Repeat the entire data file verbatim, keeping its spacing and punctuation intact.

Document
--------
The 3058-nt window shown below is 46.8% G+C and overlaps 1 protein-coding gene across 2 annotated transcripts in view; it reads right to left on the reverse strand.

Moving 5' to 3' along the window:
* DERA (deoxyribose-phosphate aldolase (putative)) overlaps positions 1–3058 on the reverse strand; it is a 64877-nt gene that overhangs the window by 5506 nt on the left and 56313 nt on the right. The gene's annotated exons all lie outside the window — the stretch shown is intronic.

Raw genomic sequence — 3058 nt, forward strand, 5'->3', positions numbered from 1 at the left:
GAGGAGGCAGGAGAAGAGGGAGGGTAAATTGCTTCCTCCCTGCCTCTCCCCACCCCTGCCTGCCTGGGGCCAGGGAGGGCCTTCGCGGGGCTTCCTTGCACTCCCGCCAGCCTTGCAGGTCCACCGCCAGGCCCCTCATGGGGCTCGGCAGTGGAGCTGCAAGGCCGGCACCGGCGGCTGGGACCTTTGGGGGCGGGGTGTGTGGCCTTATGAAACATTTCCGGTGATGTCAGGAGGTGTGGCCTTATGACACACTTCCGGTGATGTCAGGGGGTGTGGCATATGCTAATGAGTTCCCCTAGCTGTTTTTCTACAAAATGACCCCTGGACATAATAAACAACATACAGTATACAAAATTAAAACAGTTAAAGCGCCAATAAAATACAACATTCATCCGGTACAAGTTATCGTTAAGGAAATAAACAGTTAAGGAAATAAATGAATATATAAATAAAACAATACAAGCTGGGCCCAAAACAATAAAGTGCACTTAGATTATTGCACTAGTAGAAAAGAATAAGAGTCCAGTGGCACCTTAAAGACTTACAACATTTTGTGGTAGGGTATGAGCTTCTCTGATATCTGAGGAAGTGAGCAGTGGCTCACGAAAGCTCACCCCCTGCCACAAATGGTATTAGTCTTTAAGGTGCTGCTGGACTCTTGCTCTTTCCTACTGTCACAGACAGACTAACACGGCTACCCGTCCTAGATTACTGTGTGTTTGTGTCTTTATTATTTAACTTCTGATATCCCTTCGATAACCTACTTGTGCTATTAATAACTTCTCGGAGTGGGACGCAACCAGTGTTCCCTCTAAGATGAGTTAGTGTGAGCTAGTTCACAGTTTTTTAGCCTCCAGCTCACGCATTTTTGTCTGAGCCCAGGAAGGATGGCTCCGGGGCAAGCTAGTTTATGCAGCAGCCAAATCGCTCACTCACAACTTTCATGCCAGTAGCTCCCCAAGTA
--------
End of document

The 3058-nt window shown below is 46.8% G+C and overlaps 1 protein-coding gene across 2 annotated transcripts in view; it reads right to left on the reverse strand.

Moving 5' to 3' along the window:
* DERA (deoxyribose-phosphate aldolase (putative)) overlaps positions 1–3058 on the reverse strand; it is a 64877-nt gene that overhangs the window by 5506 nt on the left and 56313 nt on the right. The gene's annotated exons all lie outside the window — the stretch shown is intronic.

Raw genomic sequence — 3058 nt, forward strand, 5'->3', positions numbered from 1 at the left:
GAGGAGGCAGGAGAAGAGGGAGGGTAAATTGCTTCCTCCCTGCCTCTCCCCACCCCTGCCTGCCTGGGGCCAGGGAGGGCCTTCGCGGGGCTTCCTTGCACTCCCGCCAGCCTTGCAGGTCCACCGCCAGGCCCCTCATGGGGCTCGGCAGTGGAGCTGCAAGGCCGGCACCGGCGGCTGGGACCTTTGGGGGCGGGGTGTGTGGCCTTATGAAACATTTCCGGTGATGTCAGGAGGTGTGGCCTTATGACACACTTCCGGTGATGTCAGGGGGTGTGGCATATGCTAATGAGTTCCCCTAGCTGTTTTTCTACAAAATGACCCCTGGACATAATAAACAACATACAGTATACAAAATTAAAACAGTTAAAGCGCCAATAAAATACAACATTCATCCGGTACAAGTTATCGTTAAGGAAATAAACAGTTAAGGAAATAAATGAATATATAAATAAAACAATACAAGCTGGGCCCAAAACAATAAAGTGCACTTAGATTATTGCACTAGTAGAAAAGAATAAGAGTCCAGTGGCACCTTAAAGACTTACAACATTTTGTGGTAGGGTATGAGCTTCTCTGATATCTGAGGAAGTGAGCAGTGGCTCACGAAAGCTCACCCCCTGCCACAAATGGTATTAGTCTTTAAGGTGCTGCTGGACTCTTGCTCTTTCCTACTGTCACAGACAGACTAACACGGCTACCCGTCCTAGATTACTGTGTGTTTGTGTCTTTATTATTTAACTTCTGATATCCCTTCGATAACCTACTTGTGCTATTAATAACTTCTCGGAGTGGGACGCAACCAGTGTTCCCTCTAAGATGAGTTAGTGTGAGCTAGTTCACAGTTTTTTAGCCTCCAGCTCACGCATTTTTGTCTGAGCCCAGGAAGGATGGCTCCGGGGCAAGCTAGTTTATGCAGCAGCCAAATCGCTCACTCACAACTTTCATGCCAGTAGCTCCCCAAGTA